How can I re-establish my credit

After you have been released from your debts by completing a bankruptcy or consumer proposal, re-establishing your credit in Canada can be achieved most quickly if you follow this 6-step plan:

Complete your Insolvency ASAP

The sooner you are finished, the sooner it will disappear from your credit report. Complete all of your duties as soon as possible. (Note: In some cases you may be able to make your payments faster to help shorten your time period.)

Start Saving Money

It is a simple fact of life in Canada that banks lend money to people who don’t need it, not to people who urgently require cash. To borrow again you need to prove that you can handle money and the best way to do that is to show that you have some savings. Savings will be the foundation for your future borrowing. (Note: You can continue with the monthly payments you were making to the bankruptcy or proposal, but instead make them to your own savings account!)

Get a Copy of Your Credit Report

Equifax and TransUnion are the 2 largest credit bureaus in Canada. Contact these bureaus to get a copy of your credit report and check it for any errors. If you find any, such as debts appearing that were included in your insolvency, notify the credit bureau immediately.

Get a Secured Credit Card

Start rebuilding your credit with a secured credit card. Use your savings to place a deposit and you will then get a credit card with a similar credit limit. It shows up on your credit report as a normal credit card, and now you have a credit card for use when required.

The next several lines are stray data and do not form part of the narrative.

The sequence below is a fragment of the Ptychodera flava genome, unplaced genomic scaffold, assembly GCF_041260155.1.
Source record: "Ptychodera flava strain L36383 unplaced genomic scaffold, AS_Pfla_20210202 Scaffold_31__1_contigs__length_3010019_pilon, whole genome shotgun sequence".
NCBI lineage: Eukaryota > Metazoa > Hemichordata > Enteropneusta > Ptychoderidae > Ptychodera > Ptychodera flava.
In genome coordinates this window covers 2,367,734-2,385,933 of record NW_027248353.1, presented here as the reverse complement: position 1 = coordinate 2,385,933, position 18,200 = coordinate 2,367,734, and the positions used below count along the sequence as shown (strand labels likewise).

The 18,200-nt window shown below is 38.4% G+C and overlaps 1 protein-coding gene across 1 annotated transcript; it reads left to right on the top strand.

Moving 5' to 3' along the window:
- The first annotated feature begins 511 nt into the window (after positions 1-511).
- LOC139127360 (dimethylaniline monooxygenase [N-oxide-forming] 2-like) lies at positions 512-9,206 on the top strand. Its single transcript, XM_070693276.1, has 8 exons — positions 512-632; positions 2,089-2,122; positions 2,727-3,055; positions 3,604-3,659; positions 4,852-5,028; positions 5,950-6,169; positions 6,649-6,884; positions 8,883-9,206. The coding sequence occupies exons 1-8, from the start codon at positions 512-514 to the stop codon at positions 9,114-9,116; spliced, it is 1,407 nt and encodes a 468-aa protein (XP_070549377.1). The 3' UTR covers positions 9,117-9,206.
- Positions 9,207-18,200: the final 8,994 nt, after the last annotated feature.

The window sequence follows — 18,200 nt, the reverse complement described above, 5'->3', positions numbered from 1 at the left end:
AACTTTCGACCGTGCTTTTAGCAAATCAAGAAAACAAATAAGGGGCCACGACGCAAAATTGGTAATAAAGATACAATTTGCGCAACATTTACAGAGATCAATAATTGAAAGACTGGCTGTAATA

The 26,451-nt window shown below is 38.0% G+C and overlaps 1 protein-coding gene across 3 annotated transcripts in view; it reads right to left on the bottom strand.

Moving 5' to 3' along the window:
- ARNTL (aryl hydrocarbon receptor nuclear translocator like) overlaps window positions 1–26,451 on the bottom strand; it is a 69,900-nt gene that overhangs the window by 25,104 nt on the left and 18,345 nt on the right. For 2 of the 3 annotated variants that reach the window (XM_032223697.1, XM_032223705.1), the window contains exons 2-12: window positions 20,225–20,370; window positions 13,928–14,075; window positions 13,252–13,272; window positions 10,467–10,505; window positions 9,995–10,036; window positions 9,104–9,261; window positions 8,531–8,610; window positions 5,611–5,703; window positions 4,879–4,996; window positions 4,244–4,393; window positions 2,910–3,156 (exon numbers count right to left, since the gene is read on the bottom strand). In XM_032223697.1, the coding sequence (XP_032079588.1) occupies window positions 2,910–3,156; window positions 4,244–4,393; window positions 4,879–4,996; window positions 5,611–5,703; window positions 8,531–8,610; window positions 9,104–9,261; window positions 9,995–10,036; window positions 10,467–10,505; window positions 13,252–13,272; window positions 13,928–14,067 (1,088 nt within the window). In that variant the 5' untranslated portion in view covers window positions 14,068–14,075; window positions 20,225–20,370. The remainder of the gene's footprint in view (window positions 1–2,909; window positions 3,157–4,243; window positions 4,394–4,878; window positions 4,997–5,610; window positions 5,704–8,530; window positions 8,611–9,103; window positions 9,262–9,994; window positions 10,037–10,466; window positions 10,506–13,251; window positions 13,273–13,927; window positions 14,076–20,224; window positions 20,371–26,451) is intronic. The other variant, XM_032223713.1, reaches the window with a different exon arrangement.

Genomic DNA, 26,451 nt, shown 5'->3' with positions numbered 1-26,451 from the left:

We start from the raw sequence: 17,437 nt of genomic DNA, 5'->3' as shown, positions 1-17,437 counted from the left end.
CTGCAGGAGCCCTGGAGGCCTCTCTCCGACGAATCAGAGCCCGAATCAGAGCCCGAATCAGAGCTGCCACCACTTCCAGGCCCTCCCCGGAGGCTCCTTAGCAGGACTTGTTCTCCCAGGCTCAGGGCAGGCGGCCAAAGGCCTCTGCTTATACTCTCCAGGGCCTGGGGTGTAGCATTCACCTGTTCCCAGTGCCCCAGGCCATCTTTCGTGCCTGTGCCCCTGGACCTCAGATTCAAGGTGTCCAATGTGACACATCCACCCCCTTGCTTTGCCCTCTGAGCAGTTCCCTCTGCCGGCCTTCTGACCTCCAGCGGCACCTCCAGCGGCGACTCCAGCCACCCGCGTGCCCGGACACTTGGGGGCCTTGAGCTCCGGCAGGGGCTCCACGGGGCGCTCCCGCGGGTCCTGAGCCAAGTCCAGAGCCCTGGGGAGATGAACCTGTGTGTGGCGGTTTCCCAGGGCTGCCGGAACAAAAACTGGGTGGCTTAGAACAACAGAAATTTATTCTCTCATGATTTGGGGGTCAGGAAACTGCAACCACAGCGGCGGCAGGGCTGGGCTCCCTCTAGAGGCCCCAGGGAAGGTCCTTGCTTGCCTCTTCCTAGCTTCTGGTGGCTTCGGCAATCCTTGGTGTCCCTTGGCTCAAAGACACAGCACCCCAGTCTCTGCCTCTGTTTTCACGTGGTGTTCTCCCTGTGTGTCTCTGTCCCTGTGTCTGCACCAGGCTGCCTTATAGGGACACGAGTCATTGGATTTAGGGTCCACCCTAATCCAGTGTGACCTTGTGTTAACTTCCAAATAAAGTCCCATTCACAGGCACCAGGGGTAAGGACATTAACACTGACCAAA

Get an RRSP. Use more of your savings to put money in an RRSP. If you invest $1,000 in an RRSP, the bank will probably be willing to lend you another $1,000 to contribute to your RRSP. That $2,000 you contribute could generate a refund at tax time that would be almost enough to pay off your loan. Your credit report would then show a paid-off loan, which looks great on your credit report, and you’d have $2,000 invested in an RRSP.

Keep Saving

You will soon have enough for a down payment on a car, and if you save long enough, the down payment on a house.
Credit re-establishment is possible. It may take a year or 2 of frugal living, but by saving money you can gradually regain the ability to borrow once again. Use it wisely!

Excerpts from the Bankruptcy Canada website

How much credit is affordable

Having a lot of debt or having a good credit rating does not always mean that you are a good credit user. There are safe limits for debt and they are based on your monthly net family income. This proportion will determine whether you are able to afford the monthly payments.

If your income is less than the poverty line in Canada, which is $20,676 for a single person or $41,351 for a household of four, according to 2011 data by Statistics Canada. Feb 20, 2017, you may never be able to afford to use credit. The use of credit will make future cash less available and will cause a greater strain on the family’s budget. The more you are committed to paying towards debt the less money you will have for necessities.